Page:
How to obtain an H-1B visa?

In my column This week's Consulta Migratoria® explains what an H-1B visa is and how to obtain it.

Each case is different and the answers vary depending on each person's immigration history.

Here I provide general answers to your questions. Please consult with an immigration attorney to receive personalized legal advice before starting any procedure.

This is the column:

Wednesday, April 1, 2015 marks the beginning of the application period for H-1B visas with the U.S. Citizenship and Immigration Services (USCIS) for fiscal year 2016 (October 1, 2015 to September 30, 2016). USCIS will continue to accept petitions until the allotted visas for the fiscal year are exhausted.

The H-1B visa allows certain foreign professionals to live and work legally in the United States for an initial period of three years.

If you wish to apply for one of these visas, you should start preparing now. The U.S. economy continues to improve and there is a good chance that these visas will sell out within the first few weeks after the application period opens.

For example, last year USCIS received 172,500 applications within seven days. The agency conducted a lottery to select who would receive the visas.

Currently, there are 65,000 H-1B visas available, of which 6,800 are reserved for nationals of Chile and Singapore under the terms of free trade agreements with those countries. Another 20,000 visas are designated for workers with graduate degrees (masters and doctorates) obtained in the United States.

Applications filed by universities and government or non-profit research institutions do not count toward the 65,000 visa cap. Applications by individuals seeking an extension of their H-1B status in the U.S., either for the same employer or a new employer, are also not counted.

Since U.S. employers are the sponsors, only they can petition for the workers. The law does not allow the employees themselves to file or pay for the H-1B visa.

The H-1B is a nonimmigrant visa and once granted only allows for the temporary hiring of foreign employees who have expertise in specialized fields, such as scientists, engineers or computer programmers. It also requires that they have a college degree in the specialized profession.

An H-1B petition may not be filed more than six months prior to the date of commencement of employment.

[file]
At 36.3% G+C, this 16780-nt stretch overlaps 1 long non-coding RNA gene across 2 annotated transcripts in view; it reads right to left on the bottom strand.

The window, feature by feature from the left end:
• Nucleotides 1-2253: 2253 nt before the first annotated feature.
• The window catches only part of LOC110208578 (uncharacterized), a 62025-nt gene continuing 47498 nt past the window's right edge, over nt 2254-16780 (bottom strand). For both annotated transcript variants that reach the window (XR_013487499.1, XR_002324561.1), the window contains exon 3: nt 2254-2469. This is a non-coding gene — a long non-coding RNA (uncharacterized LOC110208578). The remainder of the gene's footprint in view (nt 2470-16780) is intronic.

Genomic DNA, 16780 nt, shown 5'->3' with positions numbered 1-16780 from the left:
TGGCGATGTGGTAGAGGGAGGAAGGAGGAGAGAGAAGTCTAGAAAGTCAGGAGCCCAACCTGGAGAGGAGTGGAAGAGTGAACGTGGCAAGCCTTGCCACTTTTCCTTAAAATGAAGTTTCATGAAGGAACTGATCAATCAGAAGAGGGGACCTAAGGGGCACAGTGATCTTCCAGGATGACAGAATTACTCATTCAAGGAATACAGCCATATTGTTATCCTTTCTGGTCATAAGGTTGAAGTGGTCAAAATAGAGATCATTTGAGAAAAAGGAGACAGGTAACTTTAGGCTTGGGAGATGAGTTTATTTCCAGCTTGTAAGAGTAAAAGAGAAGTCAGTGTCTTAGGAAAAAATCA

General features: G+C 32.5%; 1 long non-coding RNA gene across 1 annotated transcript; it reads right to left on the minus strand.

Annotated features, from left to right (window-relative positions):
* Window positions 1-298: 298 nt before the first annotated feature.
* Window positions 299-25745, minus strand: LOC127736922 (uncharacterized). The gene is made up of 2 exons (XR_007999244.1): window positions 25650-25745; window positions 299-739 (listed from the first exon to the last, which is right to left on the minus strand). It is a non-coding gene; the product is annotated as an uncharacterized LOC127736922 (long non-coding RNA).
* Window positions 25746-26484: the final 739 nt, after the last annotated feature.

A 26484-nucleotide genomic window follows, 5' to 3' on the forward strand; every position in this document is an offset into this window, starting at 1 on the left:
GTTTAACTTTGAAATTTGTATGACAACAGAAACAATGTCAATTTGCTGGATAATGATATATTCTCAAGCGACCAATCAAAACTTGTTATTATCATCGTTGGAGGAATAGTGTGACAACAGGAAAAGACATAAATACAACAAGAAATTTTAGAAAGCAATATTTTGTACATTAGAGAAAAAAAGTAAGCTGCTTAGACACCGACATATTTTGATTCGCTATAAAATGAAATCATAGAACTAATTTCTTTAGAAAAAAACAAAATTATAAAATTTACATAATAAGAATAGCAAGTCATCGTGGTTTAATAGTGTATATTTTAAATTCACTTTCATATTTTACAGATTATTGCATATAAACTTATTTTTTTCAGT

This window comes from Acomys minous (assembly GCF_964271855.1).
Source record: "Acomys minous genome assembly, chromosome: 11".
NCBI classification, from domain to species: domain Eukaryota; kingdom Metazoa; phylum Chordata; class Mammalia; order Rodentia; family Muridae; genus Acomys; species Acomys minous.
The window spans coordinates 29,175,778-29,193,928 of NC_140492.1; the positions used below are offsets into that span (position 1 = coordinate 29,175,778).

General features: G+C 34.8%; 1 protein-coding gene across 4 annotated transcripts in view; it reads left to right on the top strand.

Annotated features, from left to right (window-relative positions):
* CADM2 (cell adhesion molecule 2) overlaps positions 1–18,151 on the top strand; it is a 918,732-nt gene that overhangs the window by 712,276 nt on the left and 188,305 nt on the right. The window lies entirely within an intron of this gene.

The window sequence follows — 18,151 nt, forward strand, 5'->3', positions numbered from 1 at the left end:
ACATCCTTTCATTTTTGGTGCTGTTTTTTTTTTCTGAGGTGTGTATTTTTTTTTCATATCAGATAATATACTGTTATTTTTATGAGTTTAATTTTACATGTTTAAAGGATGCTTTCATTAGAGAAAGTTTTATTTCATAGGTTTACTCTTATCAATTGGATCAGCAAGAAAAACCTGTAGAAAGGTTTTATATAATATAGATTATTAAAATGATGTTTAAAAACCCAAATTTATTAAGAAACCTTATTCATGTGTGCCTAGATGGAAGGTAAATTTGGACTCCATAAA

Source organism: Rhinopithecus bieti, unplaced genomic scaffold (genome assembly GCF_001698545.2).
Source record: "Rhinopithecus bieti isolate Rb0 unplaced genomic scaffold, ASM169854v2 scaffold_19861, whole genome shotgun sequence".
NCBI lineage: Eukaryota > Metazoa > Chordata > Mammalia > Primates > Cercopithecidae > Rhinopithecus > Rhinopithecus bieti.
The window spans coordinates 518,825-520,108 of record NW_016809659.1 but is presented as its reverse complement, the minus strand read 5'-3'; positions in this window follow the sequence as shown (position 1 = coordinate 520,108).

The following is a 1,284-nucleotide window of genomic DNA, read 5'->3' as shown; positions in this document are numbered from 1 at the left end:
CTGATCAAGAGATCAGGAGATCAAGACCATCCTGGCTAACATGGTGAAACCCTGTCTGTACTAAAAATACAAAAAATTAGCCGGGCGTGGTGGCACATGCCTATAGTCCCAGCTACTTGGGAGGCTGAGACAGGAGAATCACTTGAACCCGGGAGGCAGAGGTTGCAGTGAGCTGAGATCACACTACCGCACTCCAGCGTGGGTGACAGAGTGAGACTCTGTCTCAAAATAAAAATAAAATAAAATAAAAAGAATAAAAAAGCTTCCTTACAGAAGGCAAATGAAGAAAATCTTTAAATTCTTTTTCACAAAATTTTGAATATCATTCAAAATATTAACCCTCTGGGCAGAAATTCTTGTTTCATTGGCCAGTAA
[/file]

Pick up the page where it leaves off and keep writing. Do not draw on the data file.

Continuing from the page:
Requirements to initiate the procedure

Evidence of the employee's university degree must be submitted for the application to be processed. If the employer indicates that the employee qualifies for this visa due to a combination of education and experience, evidence confirming this must be provided at the time the application is submitted.

The H-1B visa permits stay for no more than six consecutive years, with some exceptions. A new six-year stay is allowed once the foreign worker has spent one year outside the U.S. after initial entry into the country.

One of the advantages of the H-1B visa is that spouses and unmarried children under the age of 21 of the applicants can also obtain the benefit of admission to the country through an H-4 visa. Currently, spouses and children cannot work during their stay in the U.S., but are allowed to study.

However, as of May 26, 2015, certain H-4 visa spouses will be able to work in the U.S. if they meet the necessary requirements.

Another advantage of the H-1B visa is that it allows the non-immigrant to apply for permanent residence through a family-based immigrant visa or employment-based immigrant visa without jeopardizing his or her current immigration status. Please consult with an immigration attorney before beginning the process.

For more information and immigration tips, read my blog

Send your questions to Include detailed information about your situation to better answer your questions.

Nelson A. Castillo, Esq. is an immigration attorney and author of La Tarjeta Verde: Cómo Obtener la Residencia Permanente en los Estados Unidos (Green Card: How to Obtain Permanent Residence in the United States). He is a past President of the Hispanic National Bar Association and current President of the Westlake South Los Angeles Neighborhood Council. For information on how to contact Dr. Castillo, please click here. click here.

The purpose of this column is to provide general information. There can be no guarantee or prediction as to what will be the outcome of the information presented by Dr. Nelson A. Castillo. The information should not be taken as legal advice for any individual, case or situation. Consult with an immigration attorney for personalized legal advice before beginning any immigration proceedings.